Read Why the media is so polarized — and how it polarizes us by Ezra Klein (Vox)
The following is an excerpt from Ezra Klein’s new book, Why We’re Polarized, published by Simon & Schuster and available January 28. We talk a lot about the left/right divide in political media.
Okay, I’m in. Ordering the book. 

Originally bookmarked on January 29, 2020 at 06:42AM

Added annotations


This is a damning result: The more political media you absorb, the more warped your perspective of the other side becomes.

Annotated on February 04, 2020 at 01:51PM


Chris Hayes, who anchors MSNBC’s 8 pm newscast and is among the most thoughtful, civic-minded journalists in the industry, referenced a Will Ferrell joke from Anchorman 2 on his podcast, saying, “What if instead of telling people the things they need to know, we tell them what they want to know?” That is, he says, “the creation story of cable news.”

Annotated on February 04, 2020 at 01:57PM


But we don’t just want people to read our work. We want people to spread our work — to be so moved by what we wrote or said that they log on to Facebook and share it with their friends or head over to Reddit and try to tell the world. That’s how you get those dots to multiply. But people don’t share quiet voices. They share loud voices. They share work that moves them, that helps them express to their friends who they are and how they feel. Social platforms are about curating and expressing a public-facing identity. They’re about saying, “I’m a person who cares about this, likes that, and loathes this other thing.” They are about signaling the groups you belong to and, just as important, the groups you don’t belong to.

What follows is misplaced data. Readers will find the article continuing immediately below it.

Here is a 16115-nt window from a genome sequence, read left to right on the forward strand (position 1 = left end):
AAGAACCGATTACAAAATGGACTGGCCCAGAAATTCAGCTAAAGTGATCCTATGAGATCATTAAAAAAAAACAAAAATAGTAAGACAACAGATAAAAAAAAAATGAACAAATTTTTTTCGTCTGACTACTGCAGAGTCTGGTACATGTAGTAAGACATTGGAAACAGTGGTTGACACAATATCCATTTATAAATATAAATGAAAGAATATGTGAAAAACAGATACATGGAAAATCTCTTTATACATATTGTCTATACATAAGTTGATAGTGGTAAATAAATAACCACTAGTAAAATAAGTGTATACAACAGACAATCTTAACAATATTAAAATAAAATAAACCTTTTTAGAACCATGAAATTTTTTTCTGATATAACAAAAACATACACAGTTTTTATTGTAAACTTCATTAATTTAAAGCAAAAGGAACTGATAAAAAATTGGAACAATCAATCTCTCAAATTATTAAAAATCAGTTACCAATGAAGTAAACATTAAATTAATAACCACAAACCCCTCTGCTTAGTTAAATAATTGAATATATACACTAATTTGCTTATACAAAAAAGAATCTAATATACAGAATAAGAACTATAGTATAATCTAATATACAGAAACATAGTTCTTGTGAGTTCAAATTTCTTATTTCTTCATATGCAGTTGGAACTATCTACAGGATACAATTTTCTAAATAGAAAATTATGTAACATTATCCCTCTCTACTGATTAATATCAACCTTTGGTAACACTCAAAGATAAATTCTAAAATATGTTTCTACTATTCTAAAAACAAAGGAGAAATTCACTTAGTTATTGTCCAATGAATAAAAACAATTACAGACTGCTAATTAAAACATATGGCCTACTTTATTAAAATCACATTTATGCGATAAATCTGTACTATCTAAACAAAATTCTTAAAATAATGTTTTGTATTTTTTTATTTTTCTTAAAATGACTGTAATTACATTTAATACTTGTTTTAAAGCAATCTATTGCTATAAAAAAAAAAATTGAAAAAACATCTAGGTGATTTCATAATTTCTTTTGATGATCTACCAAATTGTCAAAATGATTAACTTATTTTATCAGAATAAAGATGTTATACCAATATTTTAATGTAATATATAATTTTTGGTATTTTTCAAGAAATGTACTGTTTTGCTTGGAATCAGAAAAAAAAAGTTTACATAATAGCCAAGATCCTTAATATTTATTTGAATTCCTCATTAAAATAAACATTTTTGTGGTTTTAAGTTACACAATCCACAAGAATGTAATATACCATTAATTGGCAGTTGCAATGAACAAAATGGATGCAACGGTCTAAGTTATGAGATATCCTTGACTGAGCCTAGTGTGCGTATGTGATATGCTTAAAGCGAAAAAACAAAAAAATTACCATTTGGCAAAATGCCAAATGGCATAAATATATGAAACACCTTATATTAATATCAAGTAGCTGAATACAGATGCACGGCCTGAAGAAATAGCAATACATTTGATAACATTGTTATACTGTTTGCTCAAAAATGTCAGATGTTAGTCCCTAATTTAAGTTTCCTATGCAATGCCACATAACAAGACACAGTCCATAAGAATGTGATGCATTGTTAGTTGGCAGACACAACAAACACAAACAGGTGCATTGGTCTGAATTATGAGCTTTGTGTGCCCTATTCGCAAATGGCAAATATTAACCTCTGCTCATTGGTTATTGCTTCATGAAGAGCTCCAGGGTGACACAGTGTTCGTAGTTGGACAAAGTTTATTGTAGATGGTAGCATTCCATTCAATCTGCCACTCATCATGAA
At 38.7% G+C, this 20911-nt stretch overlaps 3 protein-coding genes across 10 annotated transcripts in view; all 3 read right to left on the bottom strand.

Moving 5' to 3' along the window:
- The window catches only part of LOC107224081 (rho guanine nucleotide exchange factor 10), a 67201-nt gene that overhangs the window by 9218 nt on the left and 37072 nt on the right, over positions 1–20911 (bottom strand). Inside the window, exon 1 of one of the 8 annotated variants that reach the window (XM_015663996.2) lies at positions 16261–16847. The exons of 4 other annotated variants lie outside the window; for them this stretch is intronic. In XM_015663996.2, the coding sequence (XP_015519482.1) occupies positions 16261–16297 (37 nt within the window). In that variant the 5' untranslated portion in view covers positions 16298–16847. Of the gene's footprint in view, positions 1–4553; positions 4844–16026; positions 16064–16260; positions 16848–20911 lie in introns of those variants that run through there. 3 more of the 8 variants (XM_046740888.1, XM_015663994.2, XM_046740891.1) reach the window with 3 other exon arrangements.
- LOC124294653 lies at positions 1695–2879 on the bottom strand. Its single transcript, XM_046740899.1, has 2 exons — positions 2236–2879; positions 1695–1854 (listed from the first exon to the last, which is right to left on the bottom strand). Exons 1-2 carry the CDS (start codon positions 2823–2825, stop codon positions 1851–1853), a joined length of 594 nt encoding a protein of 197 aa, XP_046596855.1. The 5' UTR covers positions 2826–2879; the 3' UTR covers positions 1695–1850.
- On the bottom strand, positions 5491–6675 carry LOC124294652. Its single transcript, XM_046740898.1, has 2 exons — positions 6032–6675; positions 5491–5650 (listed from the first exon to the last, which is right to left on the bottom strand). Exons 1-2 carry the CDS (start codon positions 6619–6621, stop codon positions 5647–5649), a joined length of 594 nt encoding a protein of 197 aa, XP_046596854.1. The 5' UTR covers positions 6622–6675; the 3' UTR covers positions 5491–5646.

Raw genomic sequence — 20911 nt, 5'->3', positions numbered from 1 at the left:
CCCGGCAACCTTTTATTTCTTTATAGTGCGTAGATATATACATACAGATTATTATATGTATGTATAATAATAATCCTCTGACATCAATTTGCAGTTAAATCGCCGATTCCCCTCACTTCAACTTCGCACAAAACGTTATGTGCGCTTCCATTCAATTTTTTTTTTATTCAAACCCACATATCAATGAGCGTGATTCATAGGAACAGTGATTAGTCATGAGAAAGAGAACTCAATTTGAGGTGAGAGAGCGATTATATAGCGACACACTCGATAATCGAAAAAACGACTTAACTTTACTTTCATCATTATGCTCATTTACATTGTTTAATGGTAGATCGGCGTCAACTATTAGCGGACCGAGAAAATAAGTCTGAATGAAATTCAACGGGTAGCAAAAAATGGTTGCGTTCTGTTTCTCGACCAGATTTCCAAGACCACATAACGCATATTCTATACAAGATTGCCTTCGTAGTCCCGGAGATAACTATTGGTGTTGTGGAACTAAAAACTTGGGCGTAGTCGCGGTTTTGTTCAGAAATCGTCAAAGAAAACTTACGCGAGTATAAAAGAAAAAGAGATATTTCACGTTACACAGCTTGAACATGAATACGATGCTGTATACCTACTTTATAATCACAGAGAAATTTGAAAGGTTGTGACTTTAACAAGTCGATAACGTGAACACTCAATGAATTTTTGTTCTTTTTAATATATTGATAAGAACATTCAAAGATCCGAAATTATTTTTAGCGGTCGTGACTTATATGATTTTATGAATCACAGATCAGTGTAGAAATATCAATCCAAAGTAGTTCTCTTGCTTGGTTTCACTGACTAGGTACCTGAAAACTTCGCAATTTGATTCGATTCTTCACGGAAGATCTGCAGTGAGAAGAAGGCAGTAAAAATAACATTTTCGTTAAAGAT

Annotated on February 04, 2020 at 01:59PM


When we talk about political media, we tend to cut a sharp line between the political elites who create the media and the audience that consumes it. But that’s a mistake. No one consumes more political, and politicized, media than political elites. This is part of the reason political media has an enormous effect on politics, even though only a small fraction of the country regularly consumes it.

Annotated on February 04, 2020 at 02:08PM


Politics is, first and foremost, driven by the people who pay the most attention and wield the most power — and those people opt in to extraordinarily politicized media. They then create the political system they perceive.

How can we push it back so that the power stems from the people? How could we up-end the current system?
Annotated on February 04, 2020 at 02:10PM

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Chris Aldrich

I'm a biomedical and electrical engineer with interests in information theory, complexity, evolution, genetics, signal processing, theoretical mathematics, and big history. I'm also a talent manager-producer-publisher in the entertainment industry with expertise in representation, distribution, finance, production, content delivery, and new media.

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